The expression ‘which of the following’ is used to introduce a list of potential answers to a question. It is most commonly used in schools, surveys, and a variety of decision making scenarios.
There are many synonyms you can use in place of ‘which of the following’ including but not limited to ‘Which one of these’, ‘Among the options’, and ‘Among these alternatives’.
In this post, we’ll further explain the meaning of ‘which of the following’, how to use it in a sentence, common synonyms, and how frequently its use in the English language.
What’s The Definition Of ‘Which Of The Following’?
The phrase “which of the following” is commonly used in various contexts, especially in exams, surveys, and decision-making scenarios. More specifically, it is a question that prompts respondents or test-takers to choose from a list of options provided.
Which of the following are prime numbers?
What Are Some Contexts The Phrase ‘Which Of The Following’ Can Be Used?
The expression “which of the following” is most commonly used to introduce a multiple choice question. Here are the main 3 contexts this phrase is used.
- Academic Assessments. Exams, quizzes, and standardized tests.
- Surveys and Questionnaires. Researchers and pollsters use this format to gather specific and structured responses from participants.
- Decision-Making Scenarios. During meetings, presentations, or problem-solving sessions, facilitators might present a set of options to team members or stakeholders.
Just like we saw in our recent analysis of the phrase low-key, writers need to understand context before picking the proper word choice.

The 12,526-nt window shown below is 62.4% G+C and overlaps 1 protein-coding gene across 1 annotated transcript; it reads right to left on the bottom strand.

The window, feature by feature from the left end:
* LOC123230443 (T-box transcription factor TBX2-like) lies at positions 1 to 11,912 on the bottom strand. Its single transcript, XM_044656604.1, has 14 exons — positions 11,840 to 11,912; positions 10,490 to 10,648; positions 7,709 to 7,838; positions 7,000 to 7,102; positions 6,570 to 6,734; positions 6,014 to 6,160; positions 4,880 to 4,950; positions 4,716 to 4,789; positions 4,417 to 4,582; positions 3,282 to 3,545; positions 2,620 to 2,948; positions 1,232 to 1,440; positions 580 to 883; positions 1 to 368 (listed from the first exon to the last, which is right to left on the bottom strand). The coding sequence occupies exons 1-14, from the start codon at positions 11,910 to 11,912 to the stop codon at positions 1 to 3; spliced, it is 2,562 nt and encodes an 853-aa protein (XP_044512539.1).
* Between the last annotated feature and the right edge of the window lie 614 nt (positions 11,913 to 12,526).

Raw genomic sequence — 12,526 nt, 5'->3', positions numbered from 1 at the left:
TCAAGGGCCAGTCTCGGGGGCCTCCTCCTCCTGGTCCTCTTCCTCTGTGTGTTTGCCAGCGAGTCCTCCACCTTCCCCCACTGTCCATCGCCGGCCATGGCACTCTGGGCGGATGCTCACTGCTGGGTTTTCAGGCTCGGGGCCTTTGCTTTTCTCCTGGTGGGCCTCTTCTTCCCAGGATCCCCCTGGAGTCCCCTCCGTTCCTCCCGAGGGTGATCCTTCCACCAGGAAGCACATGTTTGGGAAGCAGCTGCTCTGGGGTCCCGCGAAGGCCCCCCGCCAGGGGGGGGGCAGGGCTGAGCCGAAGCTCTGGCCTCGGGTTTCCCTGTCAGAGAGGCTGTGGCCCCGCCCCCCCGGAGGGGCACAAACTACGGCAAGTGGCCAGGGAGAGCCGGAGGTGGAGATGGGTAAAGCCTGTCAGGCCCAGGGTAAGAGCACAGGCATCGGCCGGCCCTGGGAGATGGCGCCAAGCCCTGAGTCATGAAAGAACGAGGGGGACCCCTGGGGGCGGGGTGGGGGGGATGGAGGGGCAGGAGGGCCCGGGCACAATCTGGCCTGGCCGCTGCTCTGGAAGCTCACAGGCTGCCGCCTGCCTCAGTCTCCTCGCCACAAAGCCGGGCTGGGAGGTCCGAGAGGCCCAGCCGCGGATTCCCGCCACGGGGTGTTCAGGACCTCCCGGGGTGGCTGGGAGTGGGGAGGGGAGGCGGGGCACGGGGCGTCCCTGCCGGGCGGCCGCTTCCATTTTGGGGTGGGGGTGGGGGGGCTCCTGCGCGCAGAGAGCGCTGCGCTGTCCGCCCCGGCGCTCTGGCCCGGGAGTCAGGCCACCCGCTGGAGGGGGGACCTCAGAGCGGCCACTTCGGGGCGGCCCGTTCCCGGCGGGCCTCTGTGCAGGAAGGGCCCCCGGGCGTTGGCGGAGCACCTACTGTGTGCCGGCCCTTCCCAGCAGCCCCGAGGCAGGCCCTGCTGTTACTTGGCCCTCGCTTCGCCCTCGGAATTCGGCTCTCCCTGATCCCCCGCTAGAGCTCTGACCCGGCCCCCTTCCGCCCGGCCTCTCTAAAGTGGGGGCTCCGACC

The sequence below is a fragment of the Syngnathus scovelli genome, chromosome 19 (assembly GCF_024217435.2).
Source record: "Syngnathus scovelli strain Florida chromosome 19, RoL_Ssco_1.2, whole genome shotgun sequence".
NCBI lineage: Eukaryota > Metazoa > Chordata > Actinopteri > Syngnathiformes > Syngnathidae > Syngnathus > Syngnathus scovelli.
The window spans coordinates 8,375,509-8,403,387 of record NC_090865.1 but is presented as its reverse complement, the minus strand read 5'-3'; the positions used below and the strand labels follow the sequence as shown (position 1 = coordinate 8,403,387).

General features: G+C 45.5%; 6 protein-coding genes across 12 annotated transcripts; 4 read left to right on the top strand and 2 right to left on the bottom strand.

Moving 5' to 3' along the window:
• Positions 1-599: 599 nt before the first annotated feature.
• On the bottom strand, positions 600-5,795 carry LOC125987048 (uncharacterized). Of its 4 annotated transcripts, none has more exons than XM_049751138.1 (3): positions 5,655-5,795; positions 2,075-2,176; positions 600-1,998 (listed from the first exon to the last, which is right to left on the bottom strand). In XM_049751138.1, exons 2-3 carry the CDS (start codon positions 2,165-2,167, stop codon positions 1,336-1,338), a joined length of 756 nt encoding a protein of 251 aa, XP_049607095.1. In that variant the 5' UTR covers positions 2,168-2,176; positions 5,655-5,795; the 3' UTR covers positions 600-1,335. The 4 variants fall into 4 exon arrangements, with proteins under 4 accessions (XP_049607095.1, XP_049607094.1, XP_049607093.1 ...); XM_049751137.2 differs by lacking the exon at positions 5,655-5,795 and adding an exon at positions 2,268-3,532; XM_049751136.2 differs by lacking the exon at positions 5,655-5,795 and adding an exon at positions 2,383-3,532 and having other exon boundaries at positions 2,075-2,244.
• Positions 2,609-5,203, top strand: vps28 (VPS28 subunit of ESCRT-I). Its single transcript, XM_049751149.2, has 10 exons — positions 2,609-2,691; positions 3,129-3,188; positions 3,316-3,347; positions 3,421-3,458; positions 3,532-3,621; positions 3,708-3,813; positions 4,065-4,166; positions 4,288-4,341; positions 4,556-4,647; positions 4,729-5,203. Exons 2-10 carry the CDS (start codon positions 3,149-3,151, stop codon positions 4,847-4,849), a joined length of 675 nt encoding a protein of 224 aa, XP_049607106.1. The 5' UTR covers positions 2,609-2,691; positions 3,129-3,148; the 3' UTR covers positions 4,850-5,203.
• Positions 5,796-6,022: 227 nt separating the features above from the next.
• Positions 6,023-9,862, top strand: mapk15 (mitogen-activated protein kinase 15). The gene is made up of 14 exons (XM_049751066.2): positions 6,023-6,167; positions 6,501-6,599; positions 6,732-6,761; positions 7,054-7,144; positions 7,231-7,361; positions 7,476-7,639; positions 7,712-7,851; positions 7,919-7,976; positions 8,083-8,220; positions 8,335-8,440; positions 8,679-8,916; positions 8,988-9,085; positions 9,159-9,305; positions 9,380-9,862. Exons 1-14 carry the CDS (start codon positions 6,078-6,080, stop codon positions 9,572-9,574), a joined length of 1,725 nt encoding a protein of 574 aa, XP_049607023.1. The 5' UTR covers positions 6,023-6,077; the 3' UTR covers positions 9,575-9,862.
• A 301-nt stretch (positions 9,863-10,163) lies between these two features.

How Do You Use ‘Which Of The Following’ In A Sentence?
Below are 5 example sentences that contain the phrase ‘which of the following’.
- In the multiple-choice exam, students were asked to determine which of the following options best described the protagonist’s motivation in the novel.
- During the job interview, candidates were presented with a scenario and asked to choose which of the following strategies they would implement to resolve the given workplace conflict.
- The chef demonstrated different culinary techniques and then asked the cooking class attendees to identify which of the following methods resulted in a perfectly seared steak.
- In the survey, participants were required to indicate which of the following factors influenced their decision to purchase organic products at the supermarket.
- The workshop participants were presented with a list of potential solutions and were tasked with discussing which of the following options would be the most feasible for improving public transportation in the city.
What Are The Synonyms For ‘Which Of The Following’?
Here are synonyms that can be used instead of the saying ‘which of the following’.
- Which one of these
- Among the options
- Among these alternatives
- Picking from these
- Identify the correct one
The phrase ‘which of the following’ is very commonly used by teachers & different educators to ask a question with multiple answers. Google’s own Ngram data shows that this phrase has become popular since the 1980’s & increases in popularity every year. However, just like we saw in our analysis of the phrase “where are you from“, the popularity of certain vocabulary can change quickly!
The Bottom Line
Yes, there can be more than one correct answer to “which of the following” style questions. However, they typically are designed to have a single correct answer.
No, they are also prevalent in surveys, questionnaires, decision-making scenarios, and various professional contexts. The format provides a clear way to present options and gather specific responses from individuals.
Frequently Asked Questions
By now you should be an expert on the phrase ‘which of the following’. This expression should be used to introduce a list of one or multiple answers to a specific questions. It is grammatically incorrect to say ‘which of the followings’ in your writing. If you need more help with grammar rules like this, check out our own Grammar Tool to make proofreading your writing that much easier!